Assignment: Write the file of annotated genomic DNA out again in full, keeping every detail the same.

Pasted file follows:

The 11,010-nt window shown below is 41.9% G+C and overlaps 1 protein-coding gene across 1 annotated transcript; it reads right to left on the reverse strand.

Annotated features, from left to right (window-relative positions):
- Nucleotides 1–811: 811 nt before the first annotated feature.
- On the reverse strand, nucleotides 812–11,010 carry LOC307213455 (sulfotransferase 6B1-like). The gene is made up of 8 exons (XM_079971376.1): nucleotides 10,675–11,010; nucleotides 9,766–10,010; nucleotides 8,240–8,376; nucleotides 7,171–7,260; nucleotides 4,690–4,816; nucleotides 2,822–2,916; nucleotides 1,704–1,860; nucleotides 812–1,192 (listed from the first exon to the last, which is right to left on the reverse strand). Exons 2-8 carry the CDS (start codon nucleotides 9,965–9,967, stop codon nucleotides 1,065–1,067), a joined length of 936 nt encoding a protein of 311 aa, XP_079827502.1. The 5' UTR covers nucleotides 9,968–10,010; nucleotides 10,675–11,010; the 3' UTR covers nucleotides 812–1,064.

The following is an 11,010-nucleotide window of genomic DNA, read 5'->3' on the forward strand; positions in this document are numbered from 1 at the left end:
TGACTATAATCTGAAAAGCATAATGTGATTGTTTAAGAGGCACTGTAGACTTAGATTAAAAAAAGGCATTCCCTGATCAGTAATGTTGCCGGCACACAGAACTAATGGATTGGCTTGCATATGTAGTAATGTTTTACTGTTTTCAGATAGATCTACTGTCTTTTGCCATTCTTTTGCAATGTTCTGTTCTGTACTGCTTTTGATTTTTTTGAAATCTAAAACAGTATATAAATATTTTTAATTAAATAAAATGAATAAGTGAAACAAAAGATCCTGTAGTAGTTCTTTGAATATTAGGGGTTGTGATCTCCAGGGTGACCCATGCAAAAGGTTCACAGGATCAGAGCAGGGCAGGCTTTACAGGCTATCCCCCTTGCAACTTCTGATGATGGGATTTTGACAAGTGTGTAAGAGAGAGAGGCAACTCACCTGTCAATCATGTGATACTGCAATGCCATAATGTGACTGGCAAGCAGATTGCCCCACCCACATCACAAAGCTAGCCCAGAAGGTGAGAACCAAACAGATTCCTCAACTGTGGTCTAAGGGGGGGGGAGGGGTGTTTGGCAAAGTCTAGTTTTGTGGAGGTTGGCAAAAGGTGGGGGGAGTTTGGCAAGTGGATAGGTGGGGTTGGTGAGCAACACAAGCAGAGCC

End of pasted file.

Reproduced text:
The 11,010-nt window shown below is 41.9% G+C and overlaps 1 protein-coding gene across 1 annotated transcript; it reads right to left on the reverse strand.

Annotated features, from left to right (window-relative positions):
- Nucleotides 1–811: 811 nt before the first annotated feature.
- On the reverse strand, nucleotides 812–11,010 carry LOC307213455 (sulfotransferase 6B1-like). The gene is made up of 8 exons (XM_079971376.1): nucleotides 10,675–11,010; nucleotides 9,766–10,010; nucleotides 8,240–8,376; nucleotides 7,171–7,260; nucleotides 4,690–4,816; nucleotides 2,822–2,916; nucleotides 1,704–1,860; nucleotides 812–1,192 (listed from the first exon to the last, which is right to left on the reverse strand). Exons 2-8 carry the CDS (start codon nucleotides 9,965–9,967, stop codon nucleotides 1,065–1,067), a joined length of 936 nt encoding a protein of 311 aa, XP_079827502.1. The 5' UTR covers nucleotides 9,968–10,010; nucleotides 10,675–11,010; the 3' UTR covers nucleotides 812–1,064.

The following is an 11,010-nucleotide window of genomic DNA, read 5'->3' on the forward strand; positions in this document are numbered from 1 at the left end:
TGACTATAATCTGAAAAGCATAATGTGATTGTTTAAGAGGCACTGTAGACTTAGATTAAAAAAAGGCATTCCCTGATCAGTAATGTTGCCGGCACACAGAACTAATGGATTGGCTTGCATATGTAGTAATGTTTTACTGTTTTCAGATAGATCTACTGTCTTTTGCCATTCTTTTGCAATGTTCTGTTCTGTACTGCTTTTGATTTTTTTGAAATCTAAAACAGTATATAAATATTTTTAATTAAATAAAATGAATAAGTGAAACAAAAGATCCTGTAGTAGTTCTTTGAATATTAGGGGTTGTGATCTCCAGGGTGACCCATGCAAAAGGTTCACAGGATCAGAGCAGGGCAGGCTTTACAGGCTATCCCCCTTGCAACTTCTGATGATGGGATTTTGACAAGTGTGTAAGAGAGAGAGGCAACTCACCTGTCAATCATGTGATACTGCAATGCCATAATGTGACTGGCAAGCAGATTGCCCCACCCACATCACAAAGCTAGCCCAGAAGGTGAGAACCAAACAGATTCCTCAACTGTGGTCTAAGGGGGGGGGAGGGGTGTTTGGCAAAGTCTAGTTTTGTGGAGGTTGGCAAAAGGTGGGGGGAGTTTGGCAAGTGGATAGGTGGGGTTGGTGAGCAACACAAGCAGAGCC